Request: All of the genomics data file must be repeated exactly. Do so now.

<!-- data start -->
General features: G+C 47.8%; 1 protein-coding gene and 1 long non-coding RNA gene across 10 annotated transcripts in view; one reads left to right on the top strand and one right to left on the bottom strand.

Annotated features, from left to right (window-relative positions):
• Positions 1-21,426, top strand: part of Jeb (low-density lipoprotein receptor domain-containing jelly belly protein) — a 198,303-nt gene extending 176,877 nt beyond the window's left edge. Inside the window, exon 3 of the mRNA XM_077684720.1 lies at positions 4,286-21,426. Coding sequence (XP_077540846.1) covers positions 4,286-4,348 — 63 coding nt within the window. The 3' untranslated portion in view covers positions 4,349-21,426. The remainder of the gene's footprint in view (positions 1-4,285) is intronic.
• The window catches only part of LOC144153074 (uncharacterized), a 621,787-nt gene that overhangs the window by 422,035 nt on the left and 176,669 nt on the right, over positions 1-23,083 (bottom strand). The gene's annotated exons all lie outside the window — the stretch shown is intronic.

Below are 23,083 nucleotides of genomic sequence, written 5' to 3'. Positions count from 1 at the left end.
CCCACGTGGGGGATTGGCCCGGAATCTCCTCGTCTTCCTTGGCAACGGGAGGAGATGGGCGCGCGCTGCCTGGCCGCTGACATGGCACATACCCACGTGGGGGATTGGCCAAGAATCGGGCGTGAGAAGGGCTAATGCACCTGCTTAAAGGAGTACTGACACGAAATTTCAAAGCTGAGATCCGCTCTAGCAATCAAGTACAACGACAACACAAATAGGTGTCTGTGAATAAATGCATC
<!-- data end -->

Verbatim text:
General features: G+C 47.8%; 1 protein-coding gene and 1 long non-coding RNA gene across 10 annotated transcripts in view; one reads left to right on the top strand and one right to left on the bottom strand.

Annotated features, from left to right (window-relative positions):
• Positions 1-21,426, top strand: part of Jeb (low-density lipoprotein receptor domain-containing jelly belly protein) — a 198,303-nt gene extending 176,877 nt beyond the window's left edge. Inside the window, exon 3 of the mRNA XM_077684720.1 lies at positions 4,286-21,426. Coding sequence (XP_077540846.1) covers positions 4,286-4,348 — 63 coding nt within the window. The 3' untranslated portion in view covers positions 4,349-21,426. The remainder of the gene's footprint in view (positions 1-4,285) is intronic.
• The window catches only part of LOC144153074 (uncharacterized), a 621,787-nt gene that overhangs the window by 422,035 nt on the left and 176,669 nt on the right, over positions 1-23,083 (bottom strand). The gene's annotated exons all lie outside the window — the stretch shown is intronic.

Below are 23,083 nucleotides of genomic sequence, written 5' to 3'. Positions count from 1 at the left end.
CCCACGTGGGGGATTGGCCCGGAATCTCCTCGTCTTCCTTGGCAACGGGAGGAGATGGGCGCGCGCTGCCTGGCCGCTGACATGGCACATACCCACGTGGGGGATTGGCCAAGAATCGGGCGTGAGAAGGGCTAATGCACCTGCTTAAAGGAGTACTGACACGAAATTTCAAAGCTGAGATCCGCTCTAGCAATCAAGTACAACGACAACACAAATAGGTGTCTGTGAATAAATGCATC